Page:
Feb 17 2023

How a Higher Ed IT Succession Plan Can Keep Employees from Leaving

Keeping staffers trained on the latest tech and showing them a path to promotion can keep teams together and prevent costly departures.

University IT departments are working short-handed. The “great resignation” did not miss college campuses, and the budget-related hurdles that have long tested higher education IT certainly didn’t go away when we were met with a pandemic nearly three years ago.

It’s hard to put a finger on just how understaffed departments are, but put a few other data points together and they paint a concerning picture. CyberSeek reports that more than 755,000 cybersecurity jobs are open as of the middle of February, and a 2022 survey from the College and University Professional Association for Human Resources revealed that 57 percent of higher ed employees were likely to look for a new job in the next 12 months. An EDUCAUSE QuickPoll noted similar sentiments among higher ed IT professionals, with 55 percent of respondents “leaving, considering leaving in the near future or planning to retire soon.”

In other words, staffing challenges for IT administrators are only going to get worse unless something changes.

Several of the obstacles to building a full staff — like budget and worker shortages — are out of the IT department’s hands, but there are still some important steps IT leaders can take.

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Why Are Higher Ed IT Employees Leaving?

The March 2022 EDUCAUSE QuickPoll also probed higher ed IT employees for the reasons they were dissatisfied with their jobs. Some of their frustrations were expected: 46 percent wanted more income, 34 percent wanted to branch out and 42 percent cited a lack of staff and resources in their departments.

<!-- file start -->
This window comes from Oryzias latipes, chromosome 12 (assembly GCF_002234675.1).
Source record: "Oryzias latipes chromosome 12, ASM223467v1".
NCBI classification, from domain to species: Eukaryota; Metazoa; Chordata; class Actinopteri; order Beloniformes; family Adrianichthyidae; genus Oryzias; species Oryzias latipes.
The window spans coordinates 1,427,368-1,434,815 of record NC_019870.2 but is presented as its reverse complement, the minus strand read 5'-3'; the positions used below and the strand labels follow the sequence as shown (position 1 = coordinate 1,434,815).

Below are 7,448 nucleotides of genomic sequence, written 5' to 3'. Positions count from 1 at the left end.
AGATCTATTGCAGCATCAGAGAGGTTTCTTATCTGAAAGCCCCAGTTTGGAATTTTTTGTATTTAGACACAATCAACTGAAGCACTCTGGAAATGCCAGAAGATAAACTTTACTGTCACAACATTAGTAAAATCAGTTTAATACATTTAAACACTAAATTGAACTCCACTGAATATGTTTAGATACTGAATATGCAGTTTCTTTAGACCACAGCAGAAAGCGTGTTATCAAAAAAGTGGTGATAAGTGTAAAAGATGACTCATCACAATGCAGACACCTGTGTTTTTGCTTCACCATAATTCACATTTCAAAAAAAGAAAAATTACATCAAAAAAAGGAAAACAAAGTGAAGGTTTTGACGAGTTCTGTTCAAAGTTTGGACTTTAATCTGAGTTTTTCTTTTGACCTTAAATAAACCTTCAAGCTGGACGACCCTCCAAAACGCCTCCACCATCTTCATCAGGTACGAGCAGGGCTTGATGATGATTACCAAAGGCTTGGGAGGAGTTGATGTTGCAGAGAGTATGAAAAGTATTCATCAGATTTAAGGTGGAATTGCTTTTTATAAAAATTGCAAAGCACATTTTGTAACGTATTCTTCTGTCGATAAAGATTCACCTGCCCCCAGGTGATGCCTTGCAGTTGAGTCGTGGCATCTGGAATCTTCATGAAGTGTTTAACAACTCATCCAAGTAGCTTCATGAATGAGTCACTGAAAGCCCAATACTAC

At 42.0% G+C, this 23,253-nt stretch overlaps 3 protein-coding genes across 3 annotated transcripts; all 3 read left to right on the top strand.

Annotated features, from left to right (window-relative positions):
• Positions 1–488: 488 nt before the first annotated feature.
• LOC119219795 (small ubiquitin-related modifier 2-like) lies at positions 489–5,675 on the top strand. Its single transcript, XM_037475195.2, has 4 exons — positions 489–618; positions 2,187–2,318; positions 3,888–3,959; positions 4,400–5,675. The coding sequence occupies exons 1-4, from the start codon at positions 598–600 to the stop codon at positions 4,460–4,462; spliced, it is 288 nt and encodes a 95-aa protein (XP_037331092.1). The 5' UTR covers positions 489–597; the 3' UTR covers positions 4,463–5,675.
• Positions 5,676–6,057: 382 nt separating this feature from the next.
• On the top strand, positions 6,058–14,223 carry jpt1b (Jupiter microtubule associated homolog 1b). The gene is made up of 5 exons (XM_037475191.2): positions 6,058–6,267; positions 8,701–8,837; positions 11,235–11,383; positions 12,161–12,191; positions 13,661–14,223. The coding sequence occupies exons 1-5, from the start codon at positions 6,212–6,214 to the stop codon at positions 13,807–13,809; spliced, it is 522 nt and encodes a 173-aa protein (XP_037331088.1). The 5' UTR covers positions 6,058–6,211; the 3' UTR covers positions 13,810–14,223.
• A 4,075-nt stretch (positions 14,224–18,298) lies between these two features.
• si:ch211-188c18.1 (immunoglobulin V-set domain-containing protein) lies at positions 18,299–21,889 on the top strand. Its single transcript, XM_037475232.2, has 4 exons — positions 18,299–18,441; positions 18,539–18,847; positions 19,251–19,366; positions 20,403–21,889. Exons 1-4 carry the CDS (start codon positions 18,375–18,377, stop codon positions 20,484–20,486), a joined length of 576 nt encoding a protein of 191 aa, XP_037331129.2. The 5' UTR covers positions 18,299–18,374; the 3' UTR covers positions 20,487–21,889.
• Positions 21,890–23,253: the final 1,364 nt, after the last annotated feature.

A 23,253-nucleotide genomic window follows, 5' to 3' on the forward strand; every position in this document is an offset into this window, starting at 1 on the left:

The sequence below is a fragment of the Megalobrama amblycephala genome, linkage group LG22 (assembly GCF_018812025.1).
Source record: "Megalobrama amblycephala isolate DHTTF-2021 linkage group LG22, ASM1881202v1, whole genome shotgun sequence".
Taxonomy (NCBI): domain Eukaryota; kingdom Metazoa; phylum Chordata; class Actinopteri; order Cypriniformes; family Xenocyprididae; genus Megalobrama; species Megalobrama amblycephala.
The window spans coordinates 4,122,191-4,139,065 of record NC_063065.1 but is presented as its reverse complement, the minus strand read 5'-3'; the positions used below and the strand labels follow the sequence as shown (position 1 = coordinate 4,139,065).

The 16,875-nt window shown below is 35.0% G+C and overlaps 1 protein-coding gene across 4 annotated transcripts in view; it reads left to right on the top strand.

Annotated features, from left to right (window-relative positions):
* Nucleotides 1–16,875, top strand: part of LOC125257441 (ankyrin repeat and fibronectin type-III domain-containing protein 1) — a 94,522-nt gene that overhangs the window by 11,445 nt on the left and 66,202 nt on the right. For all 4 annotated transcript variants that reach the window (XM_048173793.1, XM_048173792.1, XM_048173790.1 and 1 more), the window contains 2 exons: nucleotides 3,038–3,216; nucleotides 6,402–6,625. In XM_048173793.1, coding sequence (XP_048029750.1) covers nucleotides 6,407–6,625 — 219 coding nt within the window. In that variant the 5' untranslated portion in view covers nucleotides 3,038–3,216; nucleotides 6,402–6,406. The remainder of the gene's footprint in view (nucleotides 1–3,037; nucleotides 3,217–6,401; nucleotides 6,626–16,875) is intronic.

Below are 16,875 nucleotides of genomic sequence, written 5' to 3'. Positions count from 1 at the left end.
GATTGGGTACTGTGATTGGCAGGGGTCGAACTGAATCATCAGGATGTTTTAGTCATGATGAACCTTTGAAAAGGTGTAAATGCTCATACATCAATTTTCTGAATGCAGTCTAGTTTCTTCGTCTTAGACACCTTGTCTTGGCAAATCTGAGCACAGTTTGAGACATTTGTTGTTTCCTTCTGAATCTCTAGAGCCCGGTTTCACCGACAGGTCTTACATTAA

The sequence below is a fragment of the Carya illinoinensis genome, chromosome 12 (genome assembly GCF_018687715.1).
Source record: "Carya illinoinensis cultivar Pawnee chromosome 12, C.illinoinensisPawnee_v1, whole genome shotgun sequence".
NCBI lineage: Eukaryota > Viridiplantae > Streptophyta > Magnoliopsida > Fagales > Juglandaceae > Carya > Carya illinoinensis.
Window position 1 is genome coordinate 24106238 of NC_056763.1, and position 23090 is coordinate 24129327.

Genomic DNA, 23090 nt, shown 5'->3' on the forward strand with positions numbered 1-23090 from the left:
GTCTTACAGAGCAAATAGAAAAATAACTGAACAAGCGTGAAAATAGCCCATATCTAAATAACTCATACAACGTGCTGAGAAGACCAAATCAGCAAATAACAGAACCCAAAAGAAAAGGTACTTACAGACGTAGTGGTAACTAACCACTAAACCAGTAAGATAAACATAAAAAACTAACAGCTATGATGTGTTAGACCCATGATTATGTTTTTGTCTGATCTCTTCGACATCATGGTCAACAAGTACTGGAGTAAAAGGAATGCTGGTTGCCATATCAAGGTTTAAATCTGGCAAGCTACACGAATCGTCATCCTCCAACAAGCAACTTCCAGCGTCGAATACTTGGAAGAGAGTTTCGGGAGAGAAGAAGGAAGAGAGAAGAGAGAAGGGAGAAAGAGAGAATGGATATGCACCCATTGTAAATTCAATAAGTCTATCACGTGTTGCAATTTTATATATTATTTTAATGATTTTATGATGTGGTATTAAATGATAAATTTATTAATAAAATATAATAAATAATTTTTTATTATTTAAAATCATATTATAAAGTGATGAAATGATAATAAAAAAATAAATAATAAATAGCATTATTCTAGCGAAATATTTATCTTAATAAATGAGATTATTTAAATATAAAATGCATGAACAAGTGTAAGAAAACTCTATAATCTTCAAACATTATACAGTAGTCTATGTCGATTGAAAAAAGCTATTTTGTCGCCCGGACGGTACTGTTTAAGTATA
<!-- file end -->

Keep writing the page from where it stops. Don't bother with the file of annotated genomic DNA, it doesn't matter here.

But a deeper dive into the data points to another issue: Employees feel stuck in their current positions. Mid-level managers were the group most likely to be looking for work, and employees who had been in the same positions between six and nine years were the most likely to be headed for the door.

DIG DEEPER: Learn how universities can recruit and retain diversity in tech fields.

Staff members feeling stuck might not sound like a good thing, but IT leaders have the power to make those employees feel freer, and it starts with thoughtful, committed succession planning. When done right, succession plans leave IT departments prepared for staff losses and allow employees to further their careers — or at least see a potential path forward — without having to seek out another job.

According to Ceridian’s 2022 Pulse of Talent survey, 37 percent of responding employees said they would consider leaving their jobs if an opportunity for career advancement presented itself, and 27 percent said they would leave to “learn and develop new skills.” If those things were offered in-house, employees might be more likely to stay.

How Can an IT Succession Plan Keep Employees from Leaving? 

There are a handful of reasons institutions should be developing IT succession plans, but once the basics of such a plan have been laid out, training becomes a vital piece of the puzzle.

Learning new skills is something employees want, regardless of their career ambitions. A 2021 (ISC)2 study found that 40 percent of higher ed IT security professionals were looking for additional training in cloud computing security, about a quarter were pursuing skills related to risk assessment, and another quarter were interested in artificial intelligence.

Beyond boosting their skills, higher ed IT employees also want to see themselves in new roles in the future, but that doesn’t necessarily mean leaving the colleges or universities where they’re currently working.

While supporting IT succession plans with training is important — both so that employees are ready for their eventual new roles and so they know their employers are serious about developing their careers — so is understanding what employees want out of their careers.

The best succession plans offer paths forward on different tracks. If someone is interested in a future in management, for example, a focus on developing soft skills is wise. If that person is more interested in the technical parts of the job, honing those particular skills is most important. Staying connected with the human beings who make up IT teams is key to ensuring that what you’re offering is what your employees actually want.

UP NEXT: Colleges seek new ways to foster cybersecurity mentorship programs.

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